With deregulation, institutions were forced to set their own prices. Cost-based pricing and competition-based pricing became popular. Both were inward-looking approaches that resulted in gross mispricing.
The formula used in cost-based pricing is cost plus margin, which obviously means that a bank must first know what its costs are. The fact is that most banks don't have a true understanding.
While many have embarked on the painstaking task of allocating costs to products or customers, they have used the standard unit costing methods of manufacturing companies (which are essentially meaningless in banks) to allocate the common costs of shared branch networks, back-office processing, and so on.
Knowledge of competitors' prices is a valuable but insufficient element of optimal pricing. Price leaders often do not know any better than followers what constitutes the right price in terms of perceived value.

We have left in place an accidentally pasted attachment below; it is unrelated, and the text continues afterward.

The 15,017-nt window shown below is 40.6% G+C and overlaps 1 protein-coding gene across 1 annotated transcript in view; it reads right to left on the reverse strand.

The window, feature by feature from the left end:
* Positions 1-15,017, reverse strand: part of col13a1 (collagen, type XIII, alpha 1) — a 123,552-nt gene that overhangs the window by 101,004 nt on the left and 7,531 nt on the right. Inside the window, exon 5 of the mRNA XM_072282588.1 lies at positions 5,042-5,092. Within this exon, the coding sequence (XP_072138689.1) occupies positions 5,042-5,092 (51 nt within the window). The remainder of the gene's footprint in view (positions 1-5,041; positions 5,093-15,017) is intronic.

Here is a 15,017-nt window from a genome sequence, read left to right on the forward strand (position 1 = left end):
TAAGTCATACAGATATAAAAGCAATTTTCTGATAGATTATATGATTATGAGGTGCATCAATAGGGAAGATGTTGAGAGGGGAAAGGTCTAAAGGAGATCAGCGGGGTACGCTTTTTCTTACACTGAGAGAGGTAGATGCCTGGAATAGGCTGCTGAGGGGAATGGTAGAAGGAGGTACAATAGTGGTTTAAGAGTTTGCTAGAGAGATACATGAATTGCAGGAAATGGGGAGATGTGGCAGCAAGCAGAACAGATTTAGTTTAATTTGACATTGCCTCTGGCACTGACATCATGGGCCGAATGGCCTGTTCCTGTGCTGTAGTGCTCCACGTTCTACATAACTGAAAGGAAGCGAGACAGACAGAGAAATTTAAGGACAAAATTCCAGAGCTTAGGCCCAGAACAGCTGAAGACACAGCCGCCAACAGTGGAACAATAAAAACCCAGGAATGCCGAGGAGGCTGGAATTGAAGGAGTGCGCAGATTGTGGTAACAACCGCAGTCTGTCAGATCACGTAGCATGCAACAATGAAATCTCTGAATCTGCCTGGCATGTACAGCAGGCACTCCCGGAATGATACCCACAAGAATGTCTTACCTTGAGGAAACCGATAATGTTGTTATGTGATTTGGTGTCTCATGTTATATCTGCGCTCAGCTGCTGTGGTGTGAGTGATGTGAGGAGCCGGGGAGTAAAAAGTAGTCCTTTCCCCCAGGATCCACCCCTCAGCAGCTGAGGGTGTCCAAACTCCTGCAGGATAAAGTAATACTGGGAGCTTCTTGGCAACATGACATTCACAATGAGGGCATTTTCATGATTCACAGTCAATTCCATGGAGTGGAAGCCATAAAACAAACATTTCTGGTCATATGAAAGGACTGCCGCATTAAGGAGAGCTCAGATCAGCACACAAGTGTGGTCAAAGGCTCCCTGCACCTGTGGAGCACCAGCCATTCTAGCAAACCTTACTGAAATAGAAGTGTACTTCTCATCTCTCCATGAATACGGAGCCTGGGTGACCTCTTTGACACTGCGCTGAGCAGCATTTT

The limitations of current pricing practices should be contrasted with value-based pricing, which is rooted in customer behavior, and only then factors in cost and competition. Such an approach focuses explicitly on customer price elasticity (i.e., the percent change in demand for every 1% increase in price) at the transactional level.
Relative sensitivity to price is a function of many financial and psychological factors, most typically: amount of payment, frequency of purchase, complexity of product, pricing structure, switching cost, availability of information, and image.
Market research provides compelling evidence that customers value bank services far more than bankers think. In a recent American Banker survey, consumers ranked price as the seventh-most-important factor in dealing with a bank.